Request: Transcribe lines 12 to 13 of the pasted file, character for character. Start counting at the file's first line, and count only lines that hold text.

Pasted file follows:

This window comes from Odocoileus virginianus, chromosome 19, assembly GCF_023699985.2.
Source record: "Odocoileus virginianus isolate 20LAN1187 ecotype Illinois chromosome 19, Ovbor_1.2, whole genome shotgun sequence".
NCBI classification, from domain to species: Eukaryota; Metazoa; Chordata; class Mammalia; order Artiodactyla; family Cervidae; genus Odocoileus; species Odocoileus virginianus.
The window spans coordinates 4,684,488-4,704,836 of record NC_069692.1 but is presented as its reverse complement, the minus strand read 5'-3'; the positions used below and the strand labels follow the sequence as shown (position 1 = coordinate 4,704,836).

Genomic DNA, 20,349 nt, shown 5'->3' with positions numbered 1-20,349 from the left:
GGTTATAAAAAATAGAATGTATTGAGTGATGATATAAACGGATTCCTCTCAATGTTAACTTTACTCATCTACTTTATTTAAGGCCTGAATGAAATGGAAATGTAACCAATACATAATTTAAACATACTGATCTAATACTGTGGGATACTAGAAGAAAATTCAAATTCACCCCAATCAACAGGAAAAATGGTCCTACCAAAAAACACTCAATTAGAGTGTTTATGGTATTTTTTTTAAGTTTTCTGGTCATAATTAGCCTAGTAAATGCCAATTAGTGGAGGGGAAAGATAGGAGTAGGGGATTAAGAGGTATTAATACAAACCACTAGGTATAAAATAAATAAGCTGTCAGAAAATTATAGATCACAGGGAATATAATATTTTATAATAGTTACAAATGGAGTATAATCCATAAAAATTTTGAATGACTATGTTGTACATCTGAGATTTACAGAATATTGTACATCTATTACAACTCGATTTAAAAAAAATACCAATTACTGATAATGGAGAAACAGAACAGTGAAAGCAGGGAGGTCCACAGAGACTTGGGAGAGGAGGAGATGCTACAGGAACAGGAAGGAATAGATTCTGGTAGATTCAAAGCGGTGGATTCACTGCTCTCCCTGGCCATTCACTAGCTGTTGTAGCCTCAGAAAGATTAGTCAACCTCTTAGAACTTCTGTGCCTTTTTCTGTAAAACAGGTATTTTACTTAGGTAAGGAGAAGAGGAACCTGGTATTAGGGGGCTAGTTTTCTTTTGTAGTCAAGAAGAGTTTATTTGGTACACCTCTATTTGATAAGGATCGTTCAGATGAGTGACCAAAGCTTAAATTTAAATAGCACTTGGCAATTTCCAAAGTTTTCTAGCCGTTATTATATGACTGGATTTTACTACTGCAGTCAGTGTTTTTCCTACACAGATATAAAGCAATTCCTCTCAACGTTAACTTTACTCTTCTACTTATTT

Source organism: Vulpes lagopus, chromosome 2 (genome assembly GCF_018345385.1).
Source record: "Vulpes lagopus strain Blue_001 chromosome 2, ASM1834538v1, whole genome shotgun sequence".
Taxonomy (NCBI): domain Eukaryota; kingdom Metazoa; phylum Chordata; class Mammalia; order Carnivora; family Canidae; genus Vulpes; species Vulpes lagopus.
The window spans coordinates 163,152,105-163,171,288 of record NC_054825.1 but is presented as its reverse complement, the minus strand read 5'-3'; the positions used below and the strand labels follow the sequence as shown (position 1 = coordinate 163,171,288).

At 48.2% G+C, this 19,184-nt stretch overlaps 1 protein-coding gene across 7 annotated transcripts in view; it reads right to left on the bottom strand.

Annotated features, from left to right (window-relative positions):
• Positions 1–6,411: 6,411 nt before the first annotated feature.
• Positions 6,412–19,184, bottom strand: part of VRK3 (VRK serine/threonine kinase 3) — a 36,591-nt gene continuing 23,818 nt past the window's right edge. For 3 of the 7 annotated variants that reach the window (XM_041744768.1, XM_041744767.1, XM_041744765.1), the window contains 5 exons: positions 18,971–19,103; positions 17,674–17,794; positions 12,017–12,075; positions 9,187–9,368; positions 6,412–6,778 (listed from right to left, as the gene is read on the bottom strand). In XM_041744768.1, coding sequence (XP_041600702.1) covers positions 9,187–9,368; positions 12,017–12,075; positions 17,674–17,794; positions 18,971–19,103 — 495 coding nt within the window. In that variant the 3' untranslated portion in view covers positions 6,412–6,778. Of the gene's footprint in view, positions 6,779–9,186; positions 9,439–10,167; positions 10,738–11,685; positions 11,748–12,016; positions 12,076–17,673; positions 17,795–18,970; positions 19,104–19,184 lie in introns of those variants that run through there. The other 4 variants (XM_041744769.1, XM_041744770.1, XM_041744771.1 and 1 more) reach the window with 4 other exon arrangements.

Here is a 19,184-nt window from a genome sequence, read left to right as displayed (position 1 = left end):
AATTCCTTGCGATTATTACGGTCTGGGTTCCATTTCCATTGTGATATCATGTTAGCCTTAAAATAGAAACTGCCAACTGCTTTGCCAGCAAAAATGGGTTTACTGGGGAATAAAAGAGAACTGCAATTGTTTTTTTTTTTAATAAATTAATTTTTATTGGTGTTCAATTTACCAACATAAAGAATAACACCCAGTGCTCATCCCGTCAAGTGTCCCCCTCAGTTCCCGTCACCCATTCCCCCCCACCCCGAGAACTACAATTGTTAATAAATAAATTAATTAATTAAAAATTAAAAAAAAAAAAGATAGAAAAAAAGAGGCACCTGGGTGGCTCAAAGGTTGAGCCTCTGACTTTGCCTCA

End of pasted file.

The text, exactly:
Annotated features, from left to right (window-relative positions):
• Positions 1–6,411: 6,411 nt before the first annotated feature.